Crime

Psychologist questions insanity

A psychologist who interviewed Ramadan Abdullah in 2006 testified Monday that the 26-year-old is mentally "very sick" and "absolutely psychotic."

Nevertheless, there is no evidence that Abdullah didn't know exactly what he was doing when he shot and killed sheriff's deputy Erik Telen, said Kris Mohandie, a private psychologist who used to work for the Los Angeles Police Department.

Mohandie, the first expert to testify for the prosecution in Abdullah's trial, said there's no question Abdullah currently suffers from schizophrenia. But on the day of the killing -- Aug. 21, 2001 -- the disease was only in its early stages, known as schizophreniform, he said.

"He did not have the same level of impairment as someone who has full-blown schizophrenia," Mohandie said.

In July 2001, Abdullah ran away from his family in New York, joined an Islamic camp in the Tulare County foothills, and then ran off a month later and broke into an unoccupied home near the Fresno County town of Dunlap. When Telen and his partner entered the home to investigate, Abdullah shot and killed him. Abdullah surrendered to police after a 51/2-hour standoff.

On Monday, the defense rested its case after a week of testimony from its witnesses. The Fresno County Superior Court jury will return Thursday to hear closing arguments. If jurors find Abdullah guilty of murder, they will then hear further testimony from mental health experts to help them determine whether Abdullah was insane at the time of the crime. Abdullah has pleaded not guilty by reason of insanity. He faces the death penalty if convicted of first-degree murder and found to be sane.

Defense attorneys are trying to convince jurors that they should find Abdullah guilty of second-degree murder -- not first-degree murder -- which would spare him the death penalty. They argue that Abdullah's schizophrenia drove him to shoot Telen.

But Mohandie, who reviewed police reports and interview transcripts related to the case, testified that he "found an absence of fear and paranoia" in Abdullah's actions and statements during the killing and immediately afterward.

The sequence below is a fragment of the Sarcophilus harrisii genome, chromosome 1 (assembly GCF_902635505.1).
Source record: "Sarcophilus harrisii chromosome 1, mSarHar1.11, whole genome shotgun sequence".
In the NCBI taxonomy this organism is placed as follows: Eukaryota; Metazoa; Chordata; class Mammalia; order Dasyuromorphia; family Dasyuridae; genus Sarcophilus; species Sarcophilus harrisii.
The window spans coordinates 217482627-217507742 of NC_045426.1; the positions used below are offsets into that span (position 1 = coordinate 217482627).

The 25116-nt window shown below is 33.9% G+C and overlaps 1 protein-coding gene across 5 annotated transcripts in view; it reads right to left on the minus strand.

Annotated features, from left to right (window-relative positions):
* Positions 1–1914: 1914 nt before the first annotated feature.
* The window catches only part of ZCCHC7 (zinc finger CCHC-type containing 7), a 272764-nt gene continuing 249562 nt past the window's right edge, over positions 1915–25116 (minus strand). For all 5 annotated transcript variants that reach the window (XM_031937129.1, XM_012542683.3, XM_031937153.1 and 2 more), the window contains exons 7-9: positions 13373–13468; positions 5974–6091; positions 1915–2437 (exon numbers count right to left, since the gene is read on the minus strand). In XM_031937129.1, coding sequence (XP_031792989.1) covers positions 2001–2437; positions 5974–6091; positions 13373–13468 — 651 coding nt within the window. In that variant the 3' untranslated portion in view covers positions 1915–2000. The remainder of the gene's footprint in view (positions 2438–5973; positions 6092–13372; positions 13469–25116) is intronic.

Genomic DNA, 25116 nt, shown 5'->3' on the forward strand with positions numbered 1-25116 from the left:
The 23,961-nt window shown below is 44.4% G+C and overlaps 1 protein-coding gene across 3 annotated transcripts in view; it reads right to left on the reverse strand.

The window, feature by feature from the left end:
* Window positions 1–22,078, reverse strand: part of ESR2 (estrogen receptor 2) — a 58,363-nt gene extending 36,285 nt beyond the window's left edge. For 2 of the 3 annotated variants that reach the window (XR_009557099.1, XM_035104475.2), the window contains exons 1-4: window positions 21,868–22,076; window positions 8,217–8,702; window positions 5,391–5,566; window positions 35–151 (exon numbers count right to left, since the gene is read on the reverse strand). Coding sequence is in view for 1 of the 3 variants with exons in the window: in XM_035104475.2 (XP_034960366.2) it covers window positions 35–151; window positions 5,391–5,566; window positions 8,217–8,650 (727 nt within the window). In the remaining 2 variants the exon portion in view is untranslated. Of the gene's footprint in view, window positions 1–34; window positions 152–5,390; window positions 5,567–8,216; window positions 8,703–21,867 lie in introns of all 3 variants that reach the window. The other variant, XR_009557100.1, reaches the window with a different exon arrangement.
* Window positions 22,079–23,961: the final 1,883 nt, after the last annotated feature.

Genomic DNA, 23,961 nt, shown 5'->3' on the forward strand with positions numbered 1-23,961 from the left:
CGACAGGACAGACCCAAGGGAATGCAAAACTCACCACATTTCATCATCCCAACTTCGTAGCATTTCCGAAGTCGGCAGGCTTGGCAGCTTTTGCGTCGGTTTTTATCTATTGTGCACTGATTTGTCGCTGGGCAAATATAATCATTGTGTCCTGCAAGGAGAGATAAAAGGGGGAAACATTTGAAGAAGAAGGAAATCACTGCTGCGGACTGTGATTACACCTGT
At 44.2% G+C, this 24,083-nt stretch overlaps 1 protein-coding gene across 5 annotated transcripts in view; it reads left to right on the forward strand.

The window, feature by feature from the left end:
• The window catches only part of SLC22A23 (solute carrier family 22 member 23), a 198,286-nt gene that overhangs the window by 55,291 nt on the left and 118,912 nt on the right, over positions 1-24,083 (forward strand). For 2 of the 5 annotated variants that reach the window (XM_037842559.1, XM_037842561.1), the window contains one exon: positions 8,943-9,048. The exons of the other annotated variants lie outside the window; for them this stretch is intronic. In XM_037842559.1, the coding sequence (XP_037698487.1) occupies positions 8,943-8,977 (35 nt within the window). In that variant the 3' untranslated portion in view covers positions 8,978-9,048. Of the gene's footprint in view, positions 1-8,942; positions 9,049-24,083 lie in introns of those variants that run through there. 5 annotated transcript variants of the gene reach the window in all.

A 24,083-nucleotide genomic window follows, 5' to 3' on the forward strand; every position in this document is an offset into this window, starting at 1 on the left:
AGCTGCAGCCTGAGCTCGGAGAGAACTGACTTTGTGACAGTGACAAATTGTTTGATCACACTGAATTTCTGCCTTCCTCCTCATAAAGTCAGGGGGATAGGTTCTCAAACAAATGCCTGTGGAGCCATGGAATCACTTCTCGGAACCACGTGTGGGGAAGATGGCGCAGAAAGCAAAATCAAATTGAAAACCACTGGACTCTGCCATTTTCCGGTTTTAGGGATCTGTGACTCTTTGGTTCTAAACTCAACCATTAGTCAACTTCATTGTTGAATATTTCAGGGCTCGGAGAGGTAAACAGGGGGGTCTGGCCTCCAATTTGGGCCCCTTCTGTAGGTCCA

"If a person is impaired enough to be responding to delusions, it's not going to be subtle, it's going to be obvious," Mohandie said.

The psychologist said that during the 2006 interviews, Abdullah said that he knew it was sheriff's deputies who had entered the house, and he realized Telen was an officer because of his uniform.

"It appears that the shots that were fired were in response to real-world stimuli," Mohandie said.

On cross-examination, however, Mohandie agreed that it's "possible" Abdullah was simply reciting in his interviews what he had been told had occurred on the day of the killing.

To be considered schizophrenic, a person must exhibit signs of the disease for a period of at least six months. Mohandie said that based on documents he has reviewed, it appears that Abdullah began experiencing delusions in June 2001. Friends and family of Abdullah have testified that Abdullah's behavior began changing as early as late 2000. In the summer of 2001, he repeatedly claimed to be Jesus, witnesses said.

Mohandie said that at the time of the killing, Abdullah's delusions appeared to be sporadic, rather than consistent. He said he concluded Abdullah was suffering from schizophreniform, not schizophrenia.

Defense attorney Pete Jones suggested that Abdullah may have been experiencing one of those delusions at the time of the shooting and then returned to somewhat normal behavior after the 51/2-hour standoff.

Based on jail records of Abdullah's erratic behavior after his arrest, Mohandie said that he believes Abdullah's mental illness may have progressed from schizophreniform to schizophrenia by late August or September -- perhaps days after the killing.

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